BTW, either way I find the 10GbE thing more interesting, as it strongly suggests there's more I/O on the M1 that we'd otherwise have any reason to assume. I haven't seen anyone talking about that, but it's big news - both because it implies more lanes of PCIe support, and because that's still within their insanely small power envelope.

    On the Blackmagic, the connected monitor on USB-C works. It's not doing anything with the video card at all, and is instead connecting with the daisy-chained signal in a USB-C alt mode.

    On eGPUs without a pass-through, like the Razer, the monitor does nothing attached to the PCI-E card. 
    edited November 2020 chiabeowulfschmidt
  • Reply 10 of 49
    Apple has been adding silicon to their ARM implementation since .... forever.
    If there is a market for eGPU in higher end Macs the functionality will be added if not already present.

    After all, it is not as if Apple has never heard of eGPU or that the ARM spec gets in the way.

    So what are we left with ? A lot of concern trolling, and perhaps a sliver of a percent of wannabee Mac mini + eGPU users.
  • Reply 11 of 49
    MplsPMplsP Posts: 3,268member
    I have to agree with other commenters above. These machines are basically entry level machines with a first generation processor and graphics. Even the MacBook ‘Pro’ is a low-level device. There’s nothing wrong with that. I fully expect future processors to have expanded capabilities like the ability to handle more memory, multiple displays, etc. eGPUs may well come with that expansion. For the time being, if you are doing work that requires an eGPU, you won’t be doing it with these machines anyway.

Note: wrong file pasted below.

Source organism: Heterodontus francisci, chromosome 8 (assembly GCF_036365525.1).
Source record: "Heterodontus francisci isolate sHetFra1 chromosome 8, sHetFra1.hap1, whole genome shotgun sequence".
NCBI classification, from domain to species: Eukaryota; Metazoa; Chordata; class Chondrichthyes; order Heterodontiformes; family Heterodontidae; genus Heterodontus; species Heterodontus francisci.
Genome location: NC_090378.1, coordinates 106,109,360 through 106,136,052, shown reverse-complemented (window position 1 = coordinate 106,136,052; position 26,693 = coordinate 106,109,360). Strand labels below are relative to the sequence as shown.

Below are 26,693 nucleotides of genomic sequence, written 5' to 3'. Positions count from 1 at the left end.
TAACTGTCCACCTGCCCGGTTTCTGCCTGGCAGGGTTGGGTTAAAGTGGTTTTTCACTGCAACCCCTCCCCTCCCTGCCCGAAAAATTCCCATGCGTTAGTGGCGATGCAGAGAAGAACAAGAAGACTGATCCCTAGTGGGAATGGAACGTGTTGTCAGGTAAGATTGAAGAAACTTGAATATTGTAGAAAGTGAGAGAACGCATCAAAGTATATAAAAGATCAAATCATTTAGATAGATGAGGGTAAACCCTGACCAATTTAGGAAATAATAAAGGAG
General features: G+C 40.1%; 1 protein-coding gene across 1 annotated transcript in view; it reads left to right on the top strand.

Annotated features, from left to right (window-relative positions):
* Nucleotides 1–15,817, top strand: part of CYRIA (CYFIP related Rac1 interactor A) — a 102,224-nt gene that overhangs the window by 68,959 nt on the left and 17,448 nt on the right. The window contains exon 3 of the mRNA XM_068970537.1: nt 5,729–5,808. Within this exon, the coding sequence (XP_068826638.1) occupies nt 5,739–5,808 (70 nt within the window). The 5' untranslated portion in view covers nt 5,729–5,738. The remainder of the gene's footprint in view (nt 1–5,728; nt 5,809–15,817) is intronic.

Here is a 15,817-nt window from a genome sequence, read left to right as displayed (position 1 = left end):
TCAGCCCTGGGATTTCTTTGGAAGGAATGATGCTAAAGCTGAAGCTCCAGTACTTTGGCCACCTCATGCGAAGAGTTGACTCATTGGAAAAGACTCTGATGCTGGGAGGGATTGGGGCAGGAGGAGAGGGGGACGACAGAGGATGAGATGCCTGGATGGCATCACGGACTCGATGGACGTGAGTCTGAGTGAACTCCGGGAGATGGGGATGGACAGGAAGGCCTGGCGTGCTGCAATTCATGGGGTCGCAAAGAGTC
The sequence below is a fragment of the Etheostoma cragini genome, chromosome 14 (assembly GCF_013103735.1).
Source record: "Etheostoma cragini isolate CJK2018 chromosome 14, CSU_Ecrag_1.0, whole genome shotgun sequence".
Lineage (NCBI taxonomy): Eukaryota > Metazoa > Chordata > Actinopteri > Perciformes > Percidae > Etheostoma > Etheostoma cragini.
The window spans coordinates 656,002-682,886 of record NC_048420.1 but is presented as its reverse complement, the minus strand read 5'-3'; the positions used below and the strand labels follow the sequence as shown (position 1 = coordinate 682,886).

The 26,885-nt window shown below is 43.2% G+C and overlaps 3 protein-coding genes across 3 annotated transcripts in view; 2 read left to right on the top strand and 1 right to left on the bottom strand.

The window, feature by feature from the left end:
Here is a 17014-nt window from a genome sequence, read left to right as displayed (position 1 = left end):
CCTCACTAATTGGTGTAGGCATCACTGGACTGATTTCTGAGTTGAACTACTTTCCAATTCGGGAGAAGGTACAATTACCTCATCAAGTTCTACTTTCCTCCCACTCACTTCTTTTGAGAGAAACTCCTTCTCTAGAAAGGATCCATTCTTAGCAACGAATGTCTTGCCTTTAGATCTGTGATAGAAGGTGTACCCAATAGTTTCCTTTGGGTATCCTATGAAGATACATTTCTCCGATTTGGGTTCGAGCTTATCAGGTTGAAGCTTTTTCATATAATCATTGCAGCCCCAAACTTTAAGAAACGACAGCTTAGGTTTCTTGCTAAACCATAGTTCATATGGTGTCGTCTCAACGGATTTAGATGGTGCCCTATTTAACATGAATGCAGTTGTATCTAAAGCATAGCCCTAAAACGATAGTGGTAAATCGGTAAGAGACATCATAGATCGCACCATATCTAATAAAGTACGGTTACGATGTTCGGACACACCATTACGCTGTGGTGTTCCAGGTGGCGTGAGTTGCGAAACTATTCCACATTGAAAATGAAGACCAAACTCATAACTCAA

williamlondon
  • Reply 12 of 49
    netrox said:
    This is so hilarious. It means absolutely nothing. All TB and USB devices get detected if they are connected. It doesn't mean it's gonna do anything. 
    The bolded is an over-simplification of the handshake and identification process. Devices have to handshake properly to get this identification, and they can't always do that if the operating system or kernel in question doesn't have "hooks" for it. The fact that it's identifying properly in the chain is a positive.

    So, while I agree that it may not ultimately result in anything, the statement that "it means absolutely nothing" isn't true.
    It could simply mean that like the enclosures they simply left that functionality in since it's used for the INTEL Macs. Or like someone else said, maybe Apple is planning to offer their own eGPUs without supporting 3rd GPUs.  It would probably also be more efficient and effective since a M1g would probably be much smaller 5nm and tailored to support the M1. That would be Apple style with no time or money wasted having to support 3rd party cards, plus more profit!
  • Reply 13 of 49
    0. Mx Macs may indeed run Windows natively ... but it will be ARM Windows which even Microsoft acknowledges is largely useless except for (some) first party and web applications. It was why the Surface Duo uses Android instead of Windows. And unless I am wrong Apple has closed the door on emulating Windows themselves. So a solution for x86 and x86-84 Windows applications would need to be via 32 and 64 bit virtualization.